The reason for this indifference can be explained by the fact that for the majority of Chinese experts, true economic interest does not currently imply expanding into international markets, but rather means growing domestic markets through a symbolic swallowing of international markets, and incorporating them into the Chinese sphere of influence. According to this logic, all nation-states accepting the Chinese development model as their own would in this way be agreeing to follow new rules for globalisation, set by China, and for this reason could be rightfully considered domesticated and no longer treated as external. This process of incorporation of neighbouring economies through the acceptance of a development model is normally referred to as “building of a community of common destiny” (Yu, 2016).

In the minds of Chinese policy experts, this community shall by no means be limited to economic co-operation, as it will also imply the geopolitical and socio-cultural unity of all the countries involved, the hearts of their citizens being linked together with the help of common values. It is hard to tell exactly what kind of values would serve as the basis for such cultural interconnection, but intensive elaboration on this issue is ongoing. It is interesting to note that this work has become possible only thanks to the common economic platform already provided by China to its neighbours. In other words, China aims to tie its neighbours to itself firstly through win-win economic co-operation, and only later through the web of cultural links that effectively build upon common economic interests. In this way, it is possible to speak about a community of common destiny, and it does seem this is something China truly seeks to achieve through implementation of its OBOR strategy.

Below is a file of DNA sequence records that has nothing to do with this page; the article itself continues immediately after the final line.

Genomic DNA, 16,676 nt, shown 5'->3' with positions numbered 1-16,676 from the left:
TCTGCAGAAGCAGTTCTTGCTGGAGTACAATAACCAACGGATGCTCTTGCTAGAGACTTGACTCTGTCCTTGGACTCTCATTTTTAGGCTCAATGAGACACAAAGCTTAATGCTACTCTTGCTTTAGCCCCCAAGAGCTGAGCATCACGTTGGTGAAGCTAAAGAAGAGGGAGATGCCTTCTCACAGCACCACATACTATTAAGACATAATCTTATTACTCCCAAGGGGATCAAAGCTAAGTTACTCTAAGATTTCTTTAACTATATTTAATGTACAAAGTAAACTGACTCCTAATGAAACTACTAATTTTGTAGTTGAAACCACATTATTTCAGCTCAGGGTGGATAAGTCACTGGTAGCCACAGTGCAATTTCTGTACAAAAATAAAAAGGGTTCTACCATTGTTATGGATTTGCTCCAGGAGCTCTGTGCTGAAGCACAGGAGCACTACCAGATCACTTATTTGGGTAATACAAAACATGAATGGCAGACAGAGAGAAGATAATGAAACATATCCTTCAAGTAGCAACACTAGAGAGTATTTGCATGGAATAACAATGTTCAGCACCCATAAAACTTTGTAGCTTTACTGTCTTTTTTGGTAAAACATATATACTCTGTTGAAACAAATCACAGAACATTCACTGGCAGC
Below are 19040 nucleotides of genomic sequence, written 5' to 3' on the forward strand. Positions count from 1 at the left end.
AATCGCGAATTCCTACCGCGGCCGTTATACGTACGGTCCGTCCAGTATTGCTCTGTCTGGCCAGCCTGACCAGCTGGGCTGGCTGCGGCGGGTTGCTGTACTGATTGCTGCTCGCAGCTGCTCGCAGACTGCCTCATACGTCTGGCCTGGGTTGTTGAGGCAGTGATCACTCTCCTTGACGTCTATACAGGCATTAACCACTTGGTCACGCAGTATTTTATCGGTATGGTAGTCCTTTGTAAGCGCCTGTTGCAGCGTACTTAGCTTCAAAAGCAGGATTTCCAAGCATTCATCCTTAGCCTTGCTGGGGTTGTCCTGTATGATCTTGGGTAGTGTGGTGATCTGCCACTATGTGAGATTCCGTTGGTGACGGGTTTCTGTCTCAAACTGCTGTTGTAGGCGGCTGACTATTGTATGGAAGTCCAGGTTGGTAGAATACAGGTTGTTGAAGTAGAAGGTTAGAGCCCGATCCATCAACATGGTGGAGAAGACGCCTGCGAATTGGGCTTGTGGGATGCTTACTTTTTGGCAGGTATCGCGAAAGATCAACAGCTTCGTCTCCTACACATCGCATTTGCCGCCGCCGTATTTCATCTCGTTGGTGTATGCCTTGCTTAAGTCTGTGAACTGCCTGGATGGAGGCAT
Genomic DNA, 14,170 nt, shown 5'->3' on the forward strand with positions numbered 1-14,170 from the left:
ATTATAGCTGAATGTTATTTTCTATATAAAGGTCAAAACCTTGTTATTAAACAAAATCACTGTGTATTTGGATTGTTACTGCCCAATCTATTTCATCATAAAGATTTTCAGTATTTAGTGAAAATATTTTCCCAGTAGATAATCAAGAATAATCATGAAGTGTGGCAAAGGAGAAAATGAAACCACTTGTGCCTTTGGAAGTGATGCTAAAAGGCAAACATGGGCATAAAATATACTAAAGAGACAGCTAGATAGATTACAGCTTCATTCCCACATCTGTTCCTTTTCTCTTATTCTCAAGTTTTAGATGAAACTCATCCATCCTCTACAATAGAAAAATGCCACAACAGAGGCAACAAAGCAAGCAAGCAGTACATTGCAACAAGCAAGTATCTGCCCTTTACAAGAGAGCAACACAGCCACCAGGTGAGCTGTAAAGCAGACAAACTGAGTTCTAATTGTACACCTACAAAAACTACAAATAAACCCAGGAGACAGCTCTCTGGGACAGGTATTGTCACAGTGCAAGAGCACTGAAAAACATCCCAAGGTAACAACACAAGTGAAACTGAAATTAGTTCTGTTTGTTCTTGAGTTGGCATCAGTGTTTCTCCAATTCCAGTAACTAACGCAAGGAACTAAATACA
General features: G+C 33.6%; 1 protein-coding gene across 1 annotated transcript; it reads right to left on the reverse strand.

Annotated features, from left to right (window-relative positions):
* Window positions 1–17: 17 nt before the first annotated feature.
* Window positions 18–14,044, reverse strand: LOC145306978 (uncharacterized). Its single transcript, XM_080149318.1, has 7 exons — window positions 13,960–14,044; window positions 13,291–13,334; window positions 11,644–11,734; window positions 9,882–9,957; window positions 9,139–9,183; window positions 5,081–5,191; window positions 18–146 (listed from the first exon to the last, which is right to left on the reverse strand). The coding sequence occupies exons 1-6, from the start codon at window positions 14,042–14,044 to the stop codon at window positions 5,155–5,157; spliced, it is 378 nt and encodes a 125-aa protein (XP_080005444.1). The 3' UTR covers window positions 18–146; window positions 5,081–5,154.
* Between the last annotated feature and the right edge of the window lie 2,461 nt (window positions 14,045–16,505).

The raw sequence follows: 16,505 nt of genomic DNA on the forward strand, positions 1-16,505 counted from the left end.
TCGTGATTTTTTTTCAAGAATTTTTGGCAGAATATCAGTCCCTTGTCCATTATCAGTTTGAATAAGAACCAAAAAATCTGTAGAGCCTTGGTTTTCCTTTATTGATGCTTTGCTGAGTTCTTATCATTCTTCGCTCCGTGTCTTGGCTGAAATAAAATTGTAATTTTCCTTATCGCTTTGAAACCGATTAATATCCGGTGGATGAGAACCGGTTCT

To sum up, one can say that, while relying on the might of its growing economy, the entrepreneurial spirit of its business people, and the attractiveness of its adjustable and scalable development model, China is now ready to offer the developing world a new kind of unity based on the new rules for political and economic globalisation it is currently seeking to set. In the course of this process, China will play the role of an invisible leader of this newly created alliance, being confident in its moral right and even its moral obligation to repair the deteriorating global order. While such an alliance is often seen as being built upon an ideology-free paradigm of economic development, its fruits are supposed to include a set of common interests and common values. A name for this set of standards has not yet been coined, but its vision has been rather intuitively summarised by one of the lesser-known Chinese experts as “‘One Belt, One Road’ leads the world into a Eurasian century” (Hu, 2015).